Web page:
It also provides an avenue to check up on those with whom we’ve shared this cancer-battling journey. This is one such friend. He and his wife have been such encouragers, so upbeat, faithful to ask about Daniel and Gabi. Please pray for our friend Bob.
Talking with others allows us to see needs, to encourage those who are receiving chemo for the first time. This man has cancer, and both his wife and daughter are here to support him. His wife was telling us that she is usually super detailed and organized, but when she heard the C word, she didn’t hear a thing past that. Their daughter goes to all appointments with them just to be a second set of ears and to record the details accurately. Please pray for their journey ahead.
We have the opportunity to stop and pray with those who are scared. For those whose pain and heartache go beyond cancer. For those who sit alone, and not by choice….having chemo while…signing divorce papers.
We are encouraged by others whose stories are much more challenging. This adorable couple radiated with joy, their story moving us to laughter and tears. The wife, in the bright pink shirt, just won her battle with breast cancer. But then… boom… right after that, the husband found out he has testicular cancer. So, here they go again. Isn’t he sweet to let his wife and their friend sit in the big comfy chair intended for those receiving chemo. They said their faith in God is unwavering. What a joy to meet them. Please pray for Tony and Sarah.
He showed me a precious video from this morning of one of his two young children, showing how he’s affected by cancer as well. He gave me permission to share it with you.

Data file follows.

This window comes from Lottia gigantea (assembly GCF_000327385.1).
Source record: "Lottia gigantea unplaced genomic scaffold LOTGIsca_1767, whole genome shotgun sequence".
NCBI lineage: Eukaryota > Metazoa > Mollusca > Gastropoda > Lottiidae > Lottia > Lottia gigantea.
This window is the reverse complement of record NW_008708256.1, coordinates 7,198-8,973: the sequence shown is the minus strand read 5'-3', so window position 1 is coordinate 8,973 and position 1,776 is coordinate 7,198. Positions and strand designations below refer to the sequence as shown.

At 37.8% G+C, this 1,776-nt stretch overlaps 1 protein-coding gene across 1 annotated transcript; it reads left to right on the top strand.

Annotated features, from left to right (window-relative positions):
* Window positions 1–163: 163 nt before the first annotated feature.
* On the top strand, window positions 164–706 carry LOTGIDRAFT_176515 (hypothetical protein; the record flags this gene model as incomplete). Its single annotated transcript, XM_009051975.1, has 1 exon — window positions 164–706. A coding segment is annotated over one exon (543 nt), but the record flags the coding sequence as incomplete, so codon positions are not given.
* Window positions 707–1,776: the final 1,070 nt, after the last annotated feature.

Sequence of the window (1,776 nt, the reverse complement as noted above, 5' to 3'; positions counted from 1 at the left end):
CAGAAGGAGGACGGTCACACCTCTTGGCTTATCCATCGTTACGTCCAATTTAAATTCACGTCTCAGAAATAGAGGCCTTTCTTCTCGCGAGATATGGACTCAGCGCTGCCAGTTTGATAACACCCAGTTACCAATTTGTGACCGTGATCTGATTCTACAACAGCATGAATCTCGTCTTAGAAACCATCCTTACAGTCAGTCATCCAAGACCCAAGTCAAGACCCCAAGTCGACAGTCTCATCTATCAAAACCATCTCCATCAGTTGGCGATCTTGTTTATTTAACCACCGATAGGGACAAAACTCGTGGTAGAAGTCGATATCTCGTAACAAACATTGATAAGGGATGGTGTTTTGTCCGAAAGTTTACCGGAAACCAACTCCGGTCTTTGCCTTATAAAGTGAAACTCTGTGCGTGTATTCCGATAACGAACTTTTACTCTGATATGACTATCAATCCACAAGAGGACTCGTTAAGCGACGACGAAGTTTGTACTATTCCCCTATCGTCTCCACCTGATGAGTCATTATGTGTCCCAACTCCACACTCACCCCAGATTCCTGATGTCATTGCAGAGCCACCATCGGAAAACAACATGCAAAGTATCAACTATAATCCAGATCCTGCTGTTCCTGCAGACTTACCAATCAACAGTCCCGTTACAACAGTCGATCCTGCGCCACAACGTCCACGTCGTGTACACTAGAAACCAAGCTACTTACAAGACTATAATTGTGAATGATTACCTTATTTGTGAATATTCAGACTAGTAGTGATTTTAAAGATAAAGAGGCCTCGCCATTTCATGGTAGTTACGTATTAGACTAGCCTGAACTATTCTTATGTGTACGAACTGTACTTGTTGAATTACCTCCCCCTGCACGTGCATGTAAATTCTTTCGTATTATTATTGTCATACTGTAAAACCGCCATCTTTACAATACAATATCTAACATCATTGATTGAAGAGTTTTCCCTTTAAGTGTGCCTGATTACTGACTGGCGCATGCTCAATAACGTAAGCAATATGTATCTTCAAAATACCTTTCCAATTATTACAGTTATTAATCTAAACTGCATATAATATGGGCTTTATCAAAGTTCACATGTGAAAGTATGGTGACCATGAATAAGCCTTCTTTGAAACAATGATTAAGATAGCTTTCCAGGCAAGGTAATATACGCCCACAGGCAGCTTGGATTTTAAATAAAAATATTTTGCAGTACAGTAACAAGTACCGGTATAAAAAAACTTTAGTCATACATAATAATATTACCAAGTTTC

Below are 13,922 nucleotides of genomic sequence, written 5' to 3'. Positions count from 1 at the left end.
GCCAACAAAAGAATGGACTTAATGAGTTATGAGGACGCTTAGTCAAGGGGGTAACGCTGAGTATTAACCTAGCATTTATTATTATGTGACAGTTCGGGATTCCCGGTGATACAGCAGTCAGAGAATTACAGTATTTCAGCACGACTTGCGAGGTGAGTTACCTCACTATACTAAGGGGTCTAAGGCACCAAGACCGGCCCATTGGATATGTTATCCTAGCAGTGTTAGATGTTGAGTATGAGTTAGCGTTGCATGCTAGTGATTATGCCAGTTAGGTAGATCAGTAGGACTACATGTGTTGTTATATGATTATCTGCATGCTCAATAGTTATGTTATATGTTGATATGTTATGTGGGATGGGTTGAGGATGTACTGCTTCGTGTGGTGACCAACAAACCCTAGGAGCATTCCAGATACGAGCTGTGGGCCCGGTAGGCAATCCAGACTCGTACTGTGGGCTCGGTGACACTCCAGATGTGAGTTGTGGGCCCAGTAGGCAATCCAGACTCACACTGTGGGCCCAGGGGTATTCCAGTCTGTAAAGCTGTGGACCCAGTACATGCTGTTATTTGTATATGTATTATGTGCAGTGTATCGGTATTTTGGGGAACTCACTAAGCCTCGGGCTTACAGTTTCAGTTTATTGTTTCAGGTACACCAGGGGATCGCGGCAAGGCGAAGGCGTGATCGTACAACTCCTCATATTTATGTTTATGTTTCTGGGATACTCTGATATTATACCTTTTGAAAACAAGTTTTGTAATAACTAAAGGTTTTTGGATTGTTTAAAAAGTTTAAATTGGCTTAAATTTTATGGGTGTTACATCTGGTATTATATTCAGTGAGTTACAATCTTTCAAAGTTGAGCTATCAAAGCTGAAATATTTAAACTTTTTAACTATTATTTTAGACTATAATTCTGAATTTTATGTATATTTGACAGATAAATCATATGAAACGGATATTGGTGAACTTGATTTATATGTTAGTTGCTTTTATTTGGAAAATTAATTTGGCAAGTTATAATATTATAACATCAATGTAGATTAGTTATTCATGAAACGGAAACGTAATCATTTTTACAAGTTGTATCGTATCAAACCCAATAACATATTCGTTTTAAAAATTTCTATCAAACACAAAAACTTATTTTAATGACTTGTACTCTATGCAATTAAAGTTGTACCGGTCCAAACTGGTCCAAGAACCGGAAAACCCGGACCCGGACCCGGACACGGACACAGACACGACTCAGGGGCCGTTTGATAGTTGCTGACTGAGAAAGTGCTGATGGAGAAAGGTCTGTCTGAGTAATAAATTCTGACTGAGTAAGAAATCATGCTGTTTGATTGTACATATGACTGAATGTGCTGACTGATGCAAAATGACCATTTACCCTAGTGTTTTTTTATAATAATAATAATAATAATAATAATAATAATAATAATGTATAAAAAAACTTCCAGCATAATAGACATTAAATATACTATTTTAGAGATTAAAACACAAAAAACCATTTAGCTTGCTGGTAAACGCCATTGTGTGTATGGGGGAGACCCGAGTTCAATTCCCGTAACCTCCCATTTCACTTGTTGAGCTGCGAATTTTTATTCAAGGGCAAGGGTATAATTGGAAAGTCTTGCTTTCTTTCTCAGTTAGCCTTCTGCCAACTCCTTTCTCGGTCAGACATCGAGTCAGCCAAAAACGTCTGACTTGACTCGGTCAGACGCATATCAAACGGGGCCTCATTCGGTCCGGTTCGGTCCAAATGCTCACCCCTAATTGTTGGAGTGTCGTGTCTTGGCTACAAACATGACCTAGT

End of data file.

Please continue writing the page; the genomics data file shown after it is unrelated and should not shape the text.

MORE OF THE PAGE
On social media Tony writes: “Our poor little Cole, seeing His mommy go through cancer and now me. I found him in his bathroom this morning getting ready for school and my first day of chemo, talking to himself and crying. We forget how these types of things affect our kids, God is in control ! Love our sweet boy !!”
Brittany, loving caregiver to her mother Ruth, came into our room sharing the good news that this was her mother’s final chemo. YAHOOO!!! Rejoicing!! She asked if we like chocolate. What what? Next thing we knew, she handed us a basket of assorted Peterbrooke chocolate covered yumminess. #mamalike. Caring friendships have been made here on the third floor at MD Anderson. Next stop for them – a much needed vacation to visit family. Please pray for them.
The chemo floor has a few fridges, coffee stations, and even a snack cart with sandwiches, drinks, and chips for cancer patients and their guests. mmmm.
We labeled containers of ice cream for the oncology nurses and the staff and stored them in the freezer.
Once again, as Daniel was finishing his chemo, he grabbed a cup of coffee – not to drink- but to counteract the alcohol smell that triggers the onset of nausea.
I took the traditional photos. One of D and G.. and then one of the three of us. Then we left to go home.
But we were stopped in the hall. A precious lady who has been reading the blog felt prompted that very morning to come visit us and offer her home as a place for out-of-town family to stay during chemo treatments. Get this. Because I desperately want you to see how YOU can be used to bless others whom God puts on your heart. Simply expect to hear his voice. Trust the person/idea was from him. Obey – do it.
I knew OF her. I had served alongside her at an Apples of Gold event. (If you’re looking for a Bible study that mentors ladies in practical ways while building friendships, check it out.) I had great respect for her, knew she oozed with hospitality, but did not KNOW her. That was the only time we met, though. And here she was, at chemo, responding to that nudge of the Holy Spirit, generously giving to us. WOW!!